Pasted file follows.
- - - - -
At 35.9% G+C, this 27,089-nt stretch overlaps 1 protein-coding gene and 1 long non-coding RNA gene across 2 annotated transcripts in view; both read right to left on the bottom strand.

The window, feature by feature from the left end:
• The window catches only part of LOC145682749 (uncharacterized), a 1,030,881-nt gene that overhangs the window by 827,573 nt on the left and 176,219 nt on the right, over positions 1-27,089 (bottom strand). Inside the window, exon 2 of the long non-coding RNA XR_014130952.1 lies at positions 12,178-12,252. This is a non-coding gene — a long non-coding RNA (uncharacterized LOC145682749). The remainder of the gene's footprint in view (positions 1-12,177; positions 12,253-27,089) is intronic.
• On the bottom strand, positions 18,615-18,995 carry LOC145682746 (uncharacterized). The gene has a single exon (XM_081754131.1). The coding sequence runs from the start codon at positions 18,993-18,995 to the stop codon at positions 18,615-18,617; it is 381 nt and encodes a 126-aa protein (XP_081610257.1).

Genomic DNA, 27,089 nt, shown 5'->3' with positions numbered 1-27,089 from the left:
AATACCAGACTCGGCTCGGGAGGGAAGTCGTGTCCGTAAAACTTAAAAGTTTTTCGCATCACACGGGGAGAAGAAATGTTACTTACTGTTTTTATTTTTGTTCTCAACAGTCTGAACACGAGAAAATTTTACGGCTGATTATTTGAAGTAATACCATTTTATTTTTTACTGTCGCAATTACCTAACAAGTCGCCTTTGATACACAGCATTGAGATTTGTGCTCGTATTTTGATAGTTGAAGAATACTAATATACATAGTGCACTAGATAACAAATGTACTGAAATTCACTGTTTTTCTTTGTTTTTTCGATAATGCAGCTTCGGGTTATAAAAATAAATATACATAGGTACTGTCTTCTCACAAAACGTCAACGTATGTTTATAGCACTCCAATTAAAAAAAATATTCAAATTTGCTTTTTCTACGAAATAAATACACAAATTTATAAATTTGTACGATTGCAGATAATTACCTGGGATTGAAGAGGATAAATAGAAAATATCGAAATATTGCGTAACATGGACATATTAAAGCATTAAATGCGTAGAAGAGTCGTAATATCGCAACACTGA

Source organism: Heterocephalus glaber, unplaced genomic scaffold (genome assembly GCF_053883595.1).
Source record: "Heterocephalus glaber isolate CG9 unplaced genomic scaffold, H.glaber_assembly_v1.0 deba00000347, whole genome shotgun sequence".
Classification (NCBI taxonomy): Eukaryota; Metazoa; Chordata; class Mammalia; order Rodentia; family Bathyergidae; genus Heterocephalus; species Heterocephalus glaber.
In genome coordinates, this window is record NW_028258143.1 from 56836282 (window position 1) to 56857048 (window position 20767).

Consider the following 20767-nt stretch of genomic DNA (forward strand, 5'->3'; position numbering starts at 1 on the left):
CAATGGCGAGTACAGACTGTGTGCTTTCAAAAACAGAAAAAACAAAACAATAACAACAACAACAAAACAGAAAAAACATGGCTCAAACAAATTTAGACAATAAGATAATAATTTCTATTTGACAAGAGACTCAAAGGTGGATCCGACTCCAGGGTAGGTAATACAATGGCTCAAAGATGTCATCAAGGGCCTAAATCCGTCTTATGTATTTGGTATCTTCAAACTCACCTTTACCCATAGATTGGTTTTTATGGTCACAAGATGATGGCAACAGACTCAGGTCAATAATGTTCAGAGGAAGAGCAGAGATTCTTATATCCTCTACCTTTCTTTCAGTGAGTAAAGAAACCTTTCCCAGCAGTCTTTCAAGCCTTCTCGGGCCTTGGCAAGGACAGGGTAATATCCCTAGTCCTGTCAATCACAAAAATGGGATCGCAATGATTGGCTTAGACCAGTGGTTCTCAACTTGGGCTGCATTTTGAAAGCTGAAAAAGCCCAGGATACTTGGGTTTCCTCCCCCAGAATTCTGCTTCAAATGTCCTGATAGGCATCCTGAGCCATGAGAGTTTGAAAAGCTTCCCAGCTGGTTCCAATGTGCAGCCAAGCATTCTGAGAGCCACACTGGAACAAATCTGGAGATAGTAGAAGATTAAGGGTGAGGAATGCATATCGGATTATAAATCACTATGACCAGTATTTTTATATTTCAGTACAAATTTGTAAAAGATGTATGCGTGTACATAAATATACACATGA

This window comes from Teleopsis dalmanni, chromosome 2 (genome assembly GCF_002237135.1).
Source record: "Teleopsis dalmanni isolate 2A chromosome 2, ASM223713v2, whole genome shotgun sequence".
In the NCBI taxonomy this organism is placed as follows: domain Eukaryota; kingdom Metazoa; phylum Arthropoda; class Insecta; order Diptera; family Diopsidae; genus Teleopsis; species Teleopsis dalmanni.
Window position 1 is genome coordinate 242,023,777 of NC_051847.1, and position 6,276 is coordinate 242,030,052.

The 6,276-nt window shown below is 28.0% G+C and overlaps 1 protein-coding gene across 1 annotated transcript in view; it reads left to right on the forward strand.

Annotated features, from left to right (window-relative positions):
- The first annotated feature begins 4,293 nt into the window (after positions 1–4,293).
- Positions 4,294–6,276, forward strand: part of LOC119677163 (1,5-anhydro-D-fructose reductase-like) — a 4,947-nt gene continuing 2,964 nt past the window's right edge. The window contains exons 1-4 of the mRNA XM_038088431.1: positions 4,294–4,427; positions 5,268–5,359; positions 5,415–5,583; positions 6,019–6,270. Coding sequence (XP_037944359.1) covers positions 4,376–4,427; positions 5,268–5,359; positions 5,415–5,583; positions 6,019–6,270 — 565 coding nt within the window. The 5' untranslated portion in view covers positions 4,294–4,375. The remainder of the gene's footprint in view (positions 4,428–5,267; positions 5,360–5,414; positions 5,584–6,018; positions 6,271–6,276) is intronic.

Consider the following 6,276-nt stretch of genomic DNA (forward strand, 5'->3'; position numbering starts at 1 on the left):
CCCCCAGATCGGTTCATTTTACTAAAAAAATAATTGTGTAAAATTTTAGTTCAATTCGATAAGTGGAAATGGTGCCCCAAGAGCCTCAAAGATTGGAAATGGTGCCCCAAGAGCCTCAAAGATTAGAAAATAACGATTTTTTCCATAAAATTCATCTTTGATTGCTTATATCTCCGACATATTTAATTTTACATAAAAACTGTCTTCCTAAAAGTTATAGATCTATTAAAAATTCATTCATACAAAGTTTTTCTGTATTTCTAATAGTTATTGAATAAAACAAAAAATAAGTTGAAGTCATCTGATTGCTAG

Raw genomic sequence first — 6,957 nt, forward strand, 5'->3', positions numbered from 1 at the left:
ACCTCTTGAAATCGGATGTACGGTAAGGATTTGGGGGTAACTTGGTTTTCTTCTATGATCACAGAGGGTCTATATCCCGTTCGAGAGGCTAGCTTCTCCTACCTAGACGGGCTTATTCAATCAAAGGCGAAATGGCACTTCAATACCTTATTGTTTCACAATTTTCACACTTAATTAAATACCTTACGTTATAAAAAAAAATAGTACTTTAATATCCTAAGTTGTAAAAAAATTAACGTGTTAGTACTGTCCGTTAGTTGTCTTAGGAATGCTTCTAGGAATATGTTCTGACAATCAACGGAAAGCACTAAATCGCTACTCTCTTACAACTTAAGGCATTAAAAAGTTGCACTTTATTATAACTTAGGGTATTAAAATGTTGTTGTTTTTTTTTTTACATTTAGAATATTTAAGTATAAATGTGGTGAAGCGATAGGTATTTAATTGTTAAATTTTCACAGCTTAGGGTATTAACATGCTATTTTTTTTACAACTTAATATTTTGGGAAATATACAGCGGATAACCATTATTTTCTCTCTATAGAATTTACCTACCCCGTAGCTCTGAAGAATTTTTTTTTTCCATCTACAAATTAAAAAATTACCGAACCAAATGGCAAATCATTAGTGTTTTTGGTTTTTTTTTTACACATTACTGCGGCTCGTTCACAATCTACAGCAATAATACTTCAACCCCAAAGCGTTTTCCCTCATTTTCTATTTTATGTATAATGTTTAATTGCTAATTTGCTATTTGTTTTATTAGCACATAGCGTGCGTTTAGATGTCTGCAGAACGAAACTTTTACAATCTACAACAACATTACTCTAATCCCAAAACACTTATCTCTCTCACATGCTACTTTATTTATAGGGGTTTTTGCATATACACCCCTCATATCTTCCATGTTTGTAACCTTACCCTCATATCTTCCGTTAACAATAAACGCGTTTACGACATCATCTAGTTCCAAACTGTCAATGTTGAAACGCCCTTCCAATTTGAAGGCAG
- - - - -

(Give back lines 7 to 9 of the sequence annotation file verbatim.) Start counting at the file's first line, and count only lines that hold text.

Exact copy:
Source organism: Heterocephalus glaber, unplaced genomic scaffold (genome assembly GCF_053883595.1).
Source record: "Heterocephalus glaber isolate CG9 unplaced genomic scaffold, H.glaber_assembly_v1.0 deba00000347, whole genome shotgun sequence".
Classification (NCBI taxonomy): Eukaryota; Metazoa; Chordata; class Mammalia; order Rodentia; family Bathyergidae; genus Heterocephalus; species Heterocephalus glaber.